Captain Leslie Skinner is the name of an army chaplain who was vital to the survival of many during the invasion of Normandy which has come to be known as D-Day. A member of the Sherwood Rangers Yeomanry, the captain kept numerous journals about his experiences during the Second World War. Leading up to the seventieth anniversary of the Normandy landings, the journals of Leslie Skinner are now available for public perusal.
The journals do not simply detail the lives that he saved, but the deaths that he honored as well. This is because caring for the injured was only one of his duties. Another primary course of action that Captain Leslie Skinner took during D-Day was to locate the bodies of his fallen fellows so that he could ensure a proper and respectful burial for them. His bravery was so strong that others did not need to share in the effort, nor did he want them to out of respect for their mental and emotional wellbeing.
The army padre did not have an easy time of his service work. Between the perils of enemy fire, not to mention the weather which plagued the beach itself, there was a sense of death pervading the air. Leslie Skinner encountered several injured men, and also witnessed the corpse of Captain Keith Douglas, a poet known for his writings on the Second World War. Douglas fell victim to mortar fire. The army chaplain dug his grave the same as if he were any other man.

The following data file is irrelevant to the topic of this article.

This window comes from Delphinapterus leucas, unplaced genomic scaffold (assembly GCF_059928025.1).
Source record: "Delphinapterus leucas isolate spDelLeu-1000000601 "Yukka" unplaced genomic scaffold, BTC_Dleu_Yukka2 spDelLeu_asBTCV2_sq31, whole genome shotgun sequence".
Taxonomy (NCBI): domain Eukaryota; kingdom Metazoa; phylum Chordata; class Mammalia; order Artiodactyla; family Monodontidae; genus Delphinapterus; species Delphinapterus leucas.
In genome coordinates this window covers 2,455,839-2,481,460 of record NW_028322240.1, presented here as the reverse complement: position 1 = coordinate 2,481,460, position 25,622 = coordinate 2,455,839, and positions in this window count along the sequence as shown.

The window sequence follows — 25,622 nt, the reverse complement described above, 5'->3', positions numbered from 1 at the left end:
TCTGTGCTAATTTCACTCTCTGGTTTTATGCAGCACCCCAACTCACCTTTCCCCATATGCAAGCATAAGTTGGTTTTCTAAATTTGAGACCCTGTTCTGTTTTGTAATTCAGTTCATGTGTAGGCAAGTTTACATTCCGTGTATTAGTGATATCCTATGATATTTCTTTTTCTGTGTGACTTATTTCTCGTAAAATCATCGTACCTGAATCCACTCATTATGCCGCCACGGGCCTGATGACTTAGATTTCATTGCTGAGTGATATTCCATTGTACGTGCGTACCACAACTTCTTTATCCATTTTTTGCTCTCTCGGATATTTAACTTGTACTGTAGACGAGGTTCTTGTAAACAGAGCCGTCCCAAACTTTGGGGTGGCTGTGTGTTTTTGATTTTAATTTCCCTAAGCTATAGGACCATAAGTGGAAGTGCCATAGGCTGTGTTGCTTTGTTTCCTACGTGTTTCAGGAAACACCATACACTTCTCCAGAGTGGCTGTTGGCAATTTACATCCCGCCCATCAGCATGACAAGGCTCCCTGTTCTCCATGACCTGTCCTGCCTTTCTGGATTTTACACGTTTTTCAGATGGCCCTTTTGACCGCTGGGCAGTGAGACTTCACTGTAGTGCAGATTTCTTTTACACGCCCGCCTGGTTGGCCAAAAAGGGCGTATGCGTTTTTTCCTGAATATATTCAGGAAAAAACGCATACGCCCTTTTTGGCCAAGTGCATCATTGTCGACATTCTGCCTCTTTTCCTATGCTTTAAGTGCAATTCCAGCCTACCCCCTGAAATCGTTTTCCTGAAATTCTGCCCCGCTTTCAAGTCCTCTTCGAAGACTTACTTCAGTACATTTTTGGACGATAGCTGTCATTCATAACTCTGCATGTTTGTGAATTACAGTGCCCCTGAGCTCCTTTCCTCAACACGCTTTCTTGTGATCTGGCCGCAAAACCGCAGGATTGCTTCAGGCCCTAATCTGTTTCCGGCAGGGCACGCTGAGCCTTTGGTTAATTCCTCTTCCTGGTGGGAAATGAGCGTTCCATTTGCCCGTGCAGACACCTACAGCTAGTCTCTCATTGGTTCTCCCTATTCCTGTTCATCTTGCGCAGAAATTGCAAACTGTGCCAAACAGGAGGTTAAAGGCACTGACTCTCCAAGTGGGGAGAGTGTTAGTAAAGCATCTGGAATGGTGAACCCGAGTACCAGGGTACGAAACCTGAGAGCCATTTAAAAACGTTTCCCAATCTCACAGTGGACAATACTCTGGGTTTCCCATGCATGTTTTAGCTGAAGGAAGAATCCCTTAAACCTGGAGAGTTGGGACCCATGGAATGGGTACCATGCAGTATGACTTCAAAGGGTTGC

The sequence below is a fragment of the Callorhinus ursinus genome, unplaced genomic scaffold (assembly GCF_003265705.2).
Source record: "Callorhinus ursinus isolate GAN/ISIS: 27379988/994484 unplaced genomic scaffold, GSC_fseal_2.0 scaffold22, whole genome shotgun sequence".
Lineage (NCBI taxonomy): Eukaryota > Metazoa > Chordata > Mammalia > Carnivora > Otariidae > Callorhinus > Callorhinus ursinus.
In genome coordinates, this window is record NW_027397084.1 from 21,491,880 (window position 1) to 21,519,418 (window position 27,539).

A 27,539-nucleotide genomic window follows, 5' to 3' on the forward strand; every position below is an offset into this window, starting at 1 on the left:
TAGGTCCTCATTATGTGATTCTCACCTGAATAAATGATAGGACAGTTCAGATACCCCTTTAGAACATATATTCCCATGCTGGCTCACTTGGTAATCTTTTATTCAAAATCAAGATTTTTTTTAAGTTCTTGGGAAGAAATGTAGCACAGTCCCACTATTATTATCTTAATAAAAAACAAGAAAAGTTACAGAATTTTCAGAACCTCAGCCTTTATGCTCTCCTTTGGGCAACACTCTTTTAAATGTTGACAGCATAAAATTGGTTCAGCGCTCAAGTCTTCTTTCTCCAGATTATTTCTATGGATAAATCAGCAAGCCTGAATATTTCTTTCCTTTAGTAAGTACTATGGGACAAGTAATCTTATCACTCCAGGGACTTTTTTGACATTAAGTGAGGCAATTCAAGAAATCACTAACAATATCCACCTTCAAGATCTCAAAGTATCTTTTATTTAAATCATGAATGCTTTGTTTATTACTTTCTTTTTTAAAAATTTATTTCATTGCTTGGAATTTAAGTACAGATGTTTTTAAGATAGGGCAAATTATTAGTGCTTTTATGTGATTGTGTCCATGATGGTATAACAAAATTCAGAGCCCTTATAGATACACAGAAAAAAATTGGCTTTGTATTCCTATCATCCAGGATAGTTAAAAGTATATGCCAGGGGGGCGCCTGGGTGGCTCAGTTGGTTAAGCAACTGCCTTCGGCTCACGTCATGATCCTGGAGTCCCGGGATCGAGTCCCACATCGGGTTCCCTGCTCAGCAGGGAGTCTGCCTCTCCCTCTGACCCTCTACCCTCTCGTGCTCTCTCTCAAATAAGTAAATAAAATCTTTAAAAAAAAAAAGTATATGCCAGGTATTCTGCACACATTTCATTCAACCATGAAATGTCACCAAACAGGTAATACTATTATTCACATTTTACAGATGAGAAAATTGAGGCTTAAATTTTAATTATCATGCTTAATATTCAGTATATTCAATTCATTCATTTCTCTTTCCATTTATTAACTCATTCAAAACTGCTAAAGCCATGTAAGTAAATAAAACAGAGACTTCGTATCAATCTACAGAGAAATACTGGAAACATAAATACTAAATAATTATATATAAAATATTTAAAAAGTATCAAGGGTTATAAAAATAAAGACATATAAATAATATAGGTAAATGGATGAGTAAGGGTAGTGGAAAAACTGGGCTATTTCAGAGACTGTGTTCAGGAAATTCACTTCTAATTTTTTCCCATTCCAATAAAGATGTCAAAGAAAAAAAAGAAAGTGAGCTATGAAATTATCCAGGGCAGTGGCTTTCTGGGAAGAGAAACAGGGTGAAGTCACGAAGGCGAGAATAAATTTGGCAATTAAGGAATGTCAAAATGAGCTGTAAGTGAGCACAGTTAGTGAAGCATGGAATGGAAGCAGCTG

Families of the fallen took to writing letters to the chaplain, as he was the one to notify a great number of them that their loved one had fallen to the fray. Over one hundred and fifty men fell dead or went missing during his tenure in the war, and Leslie Skinner took responsibility upon himself for searching them all out. In the end, it is estimated that he found almost all of the fallen soldiers that he shipped out with, excepting possibly six or so, the Mail Online reports.
Captain Leslie Skinner braved a battleground rife with tanks and enemy gunfire for the sake of his fallen comrades, and he did not stray from the cause for the entirety of his campaign. At one point, he had to be held back by a commanding officer to keep him from journeying out into a hectic battleground. Leslie Skinner was a man of faith, but he was also a man of fierce devotion. Thanks to his actions, over one hundred soldiers’ fates were relayed to their families that might have been otherwise forgotten.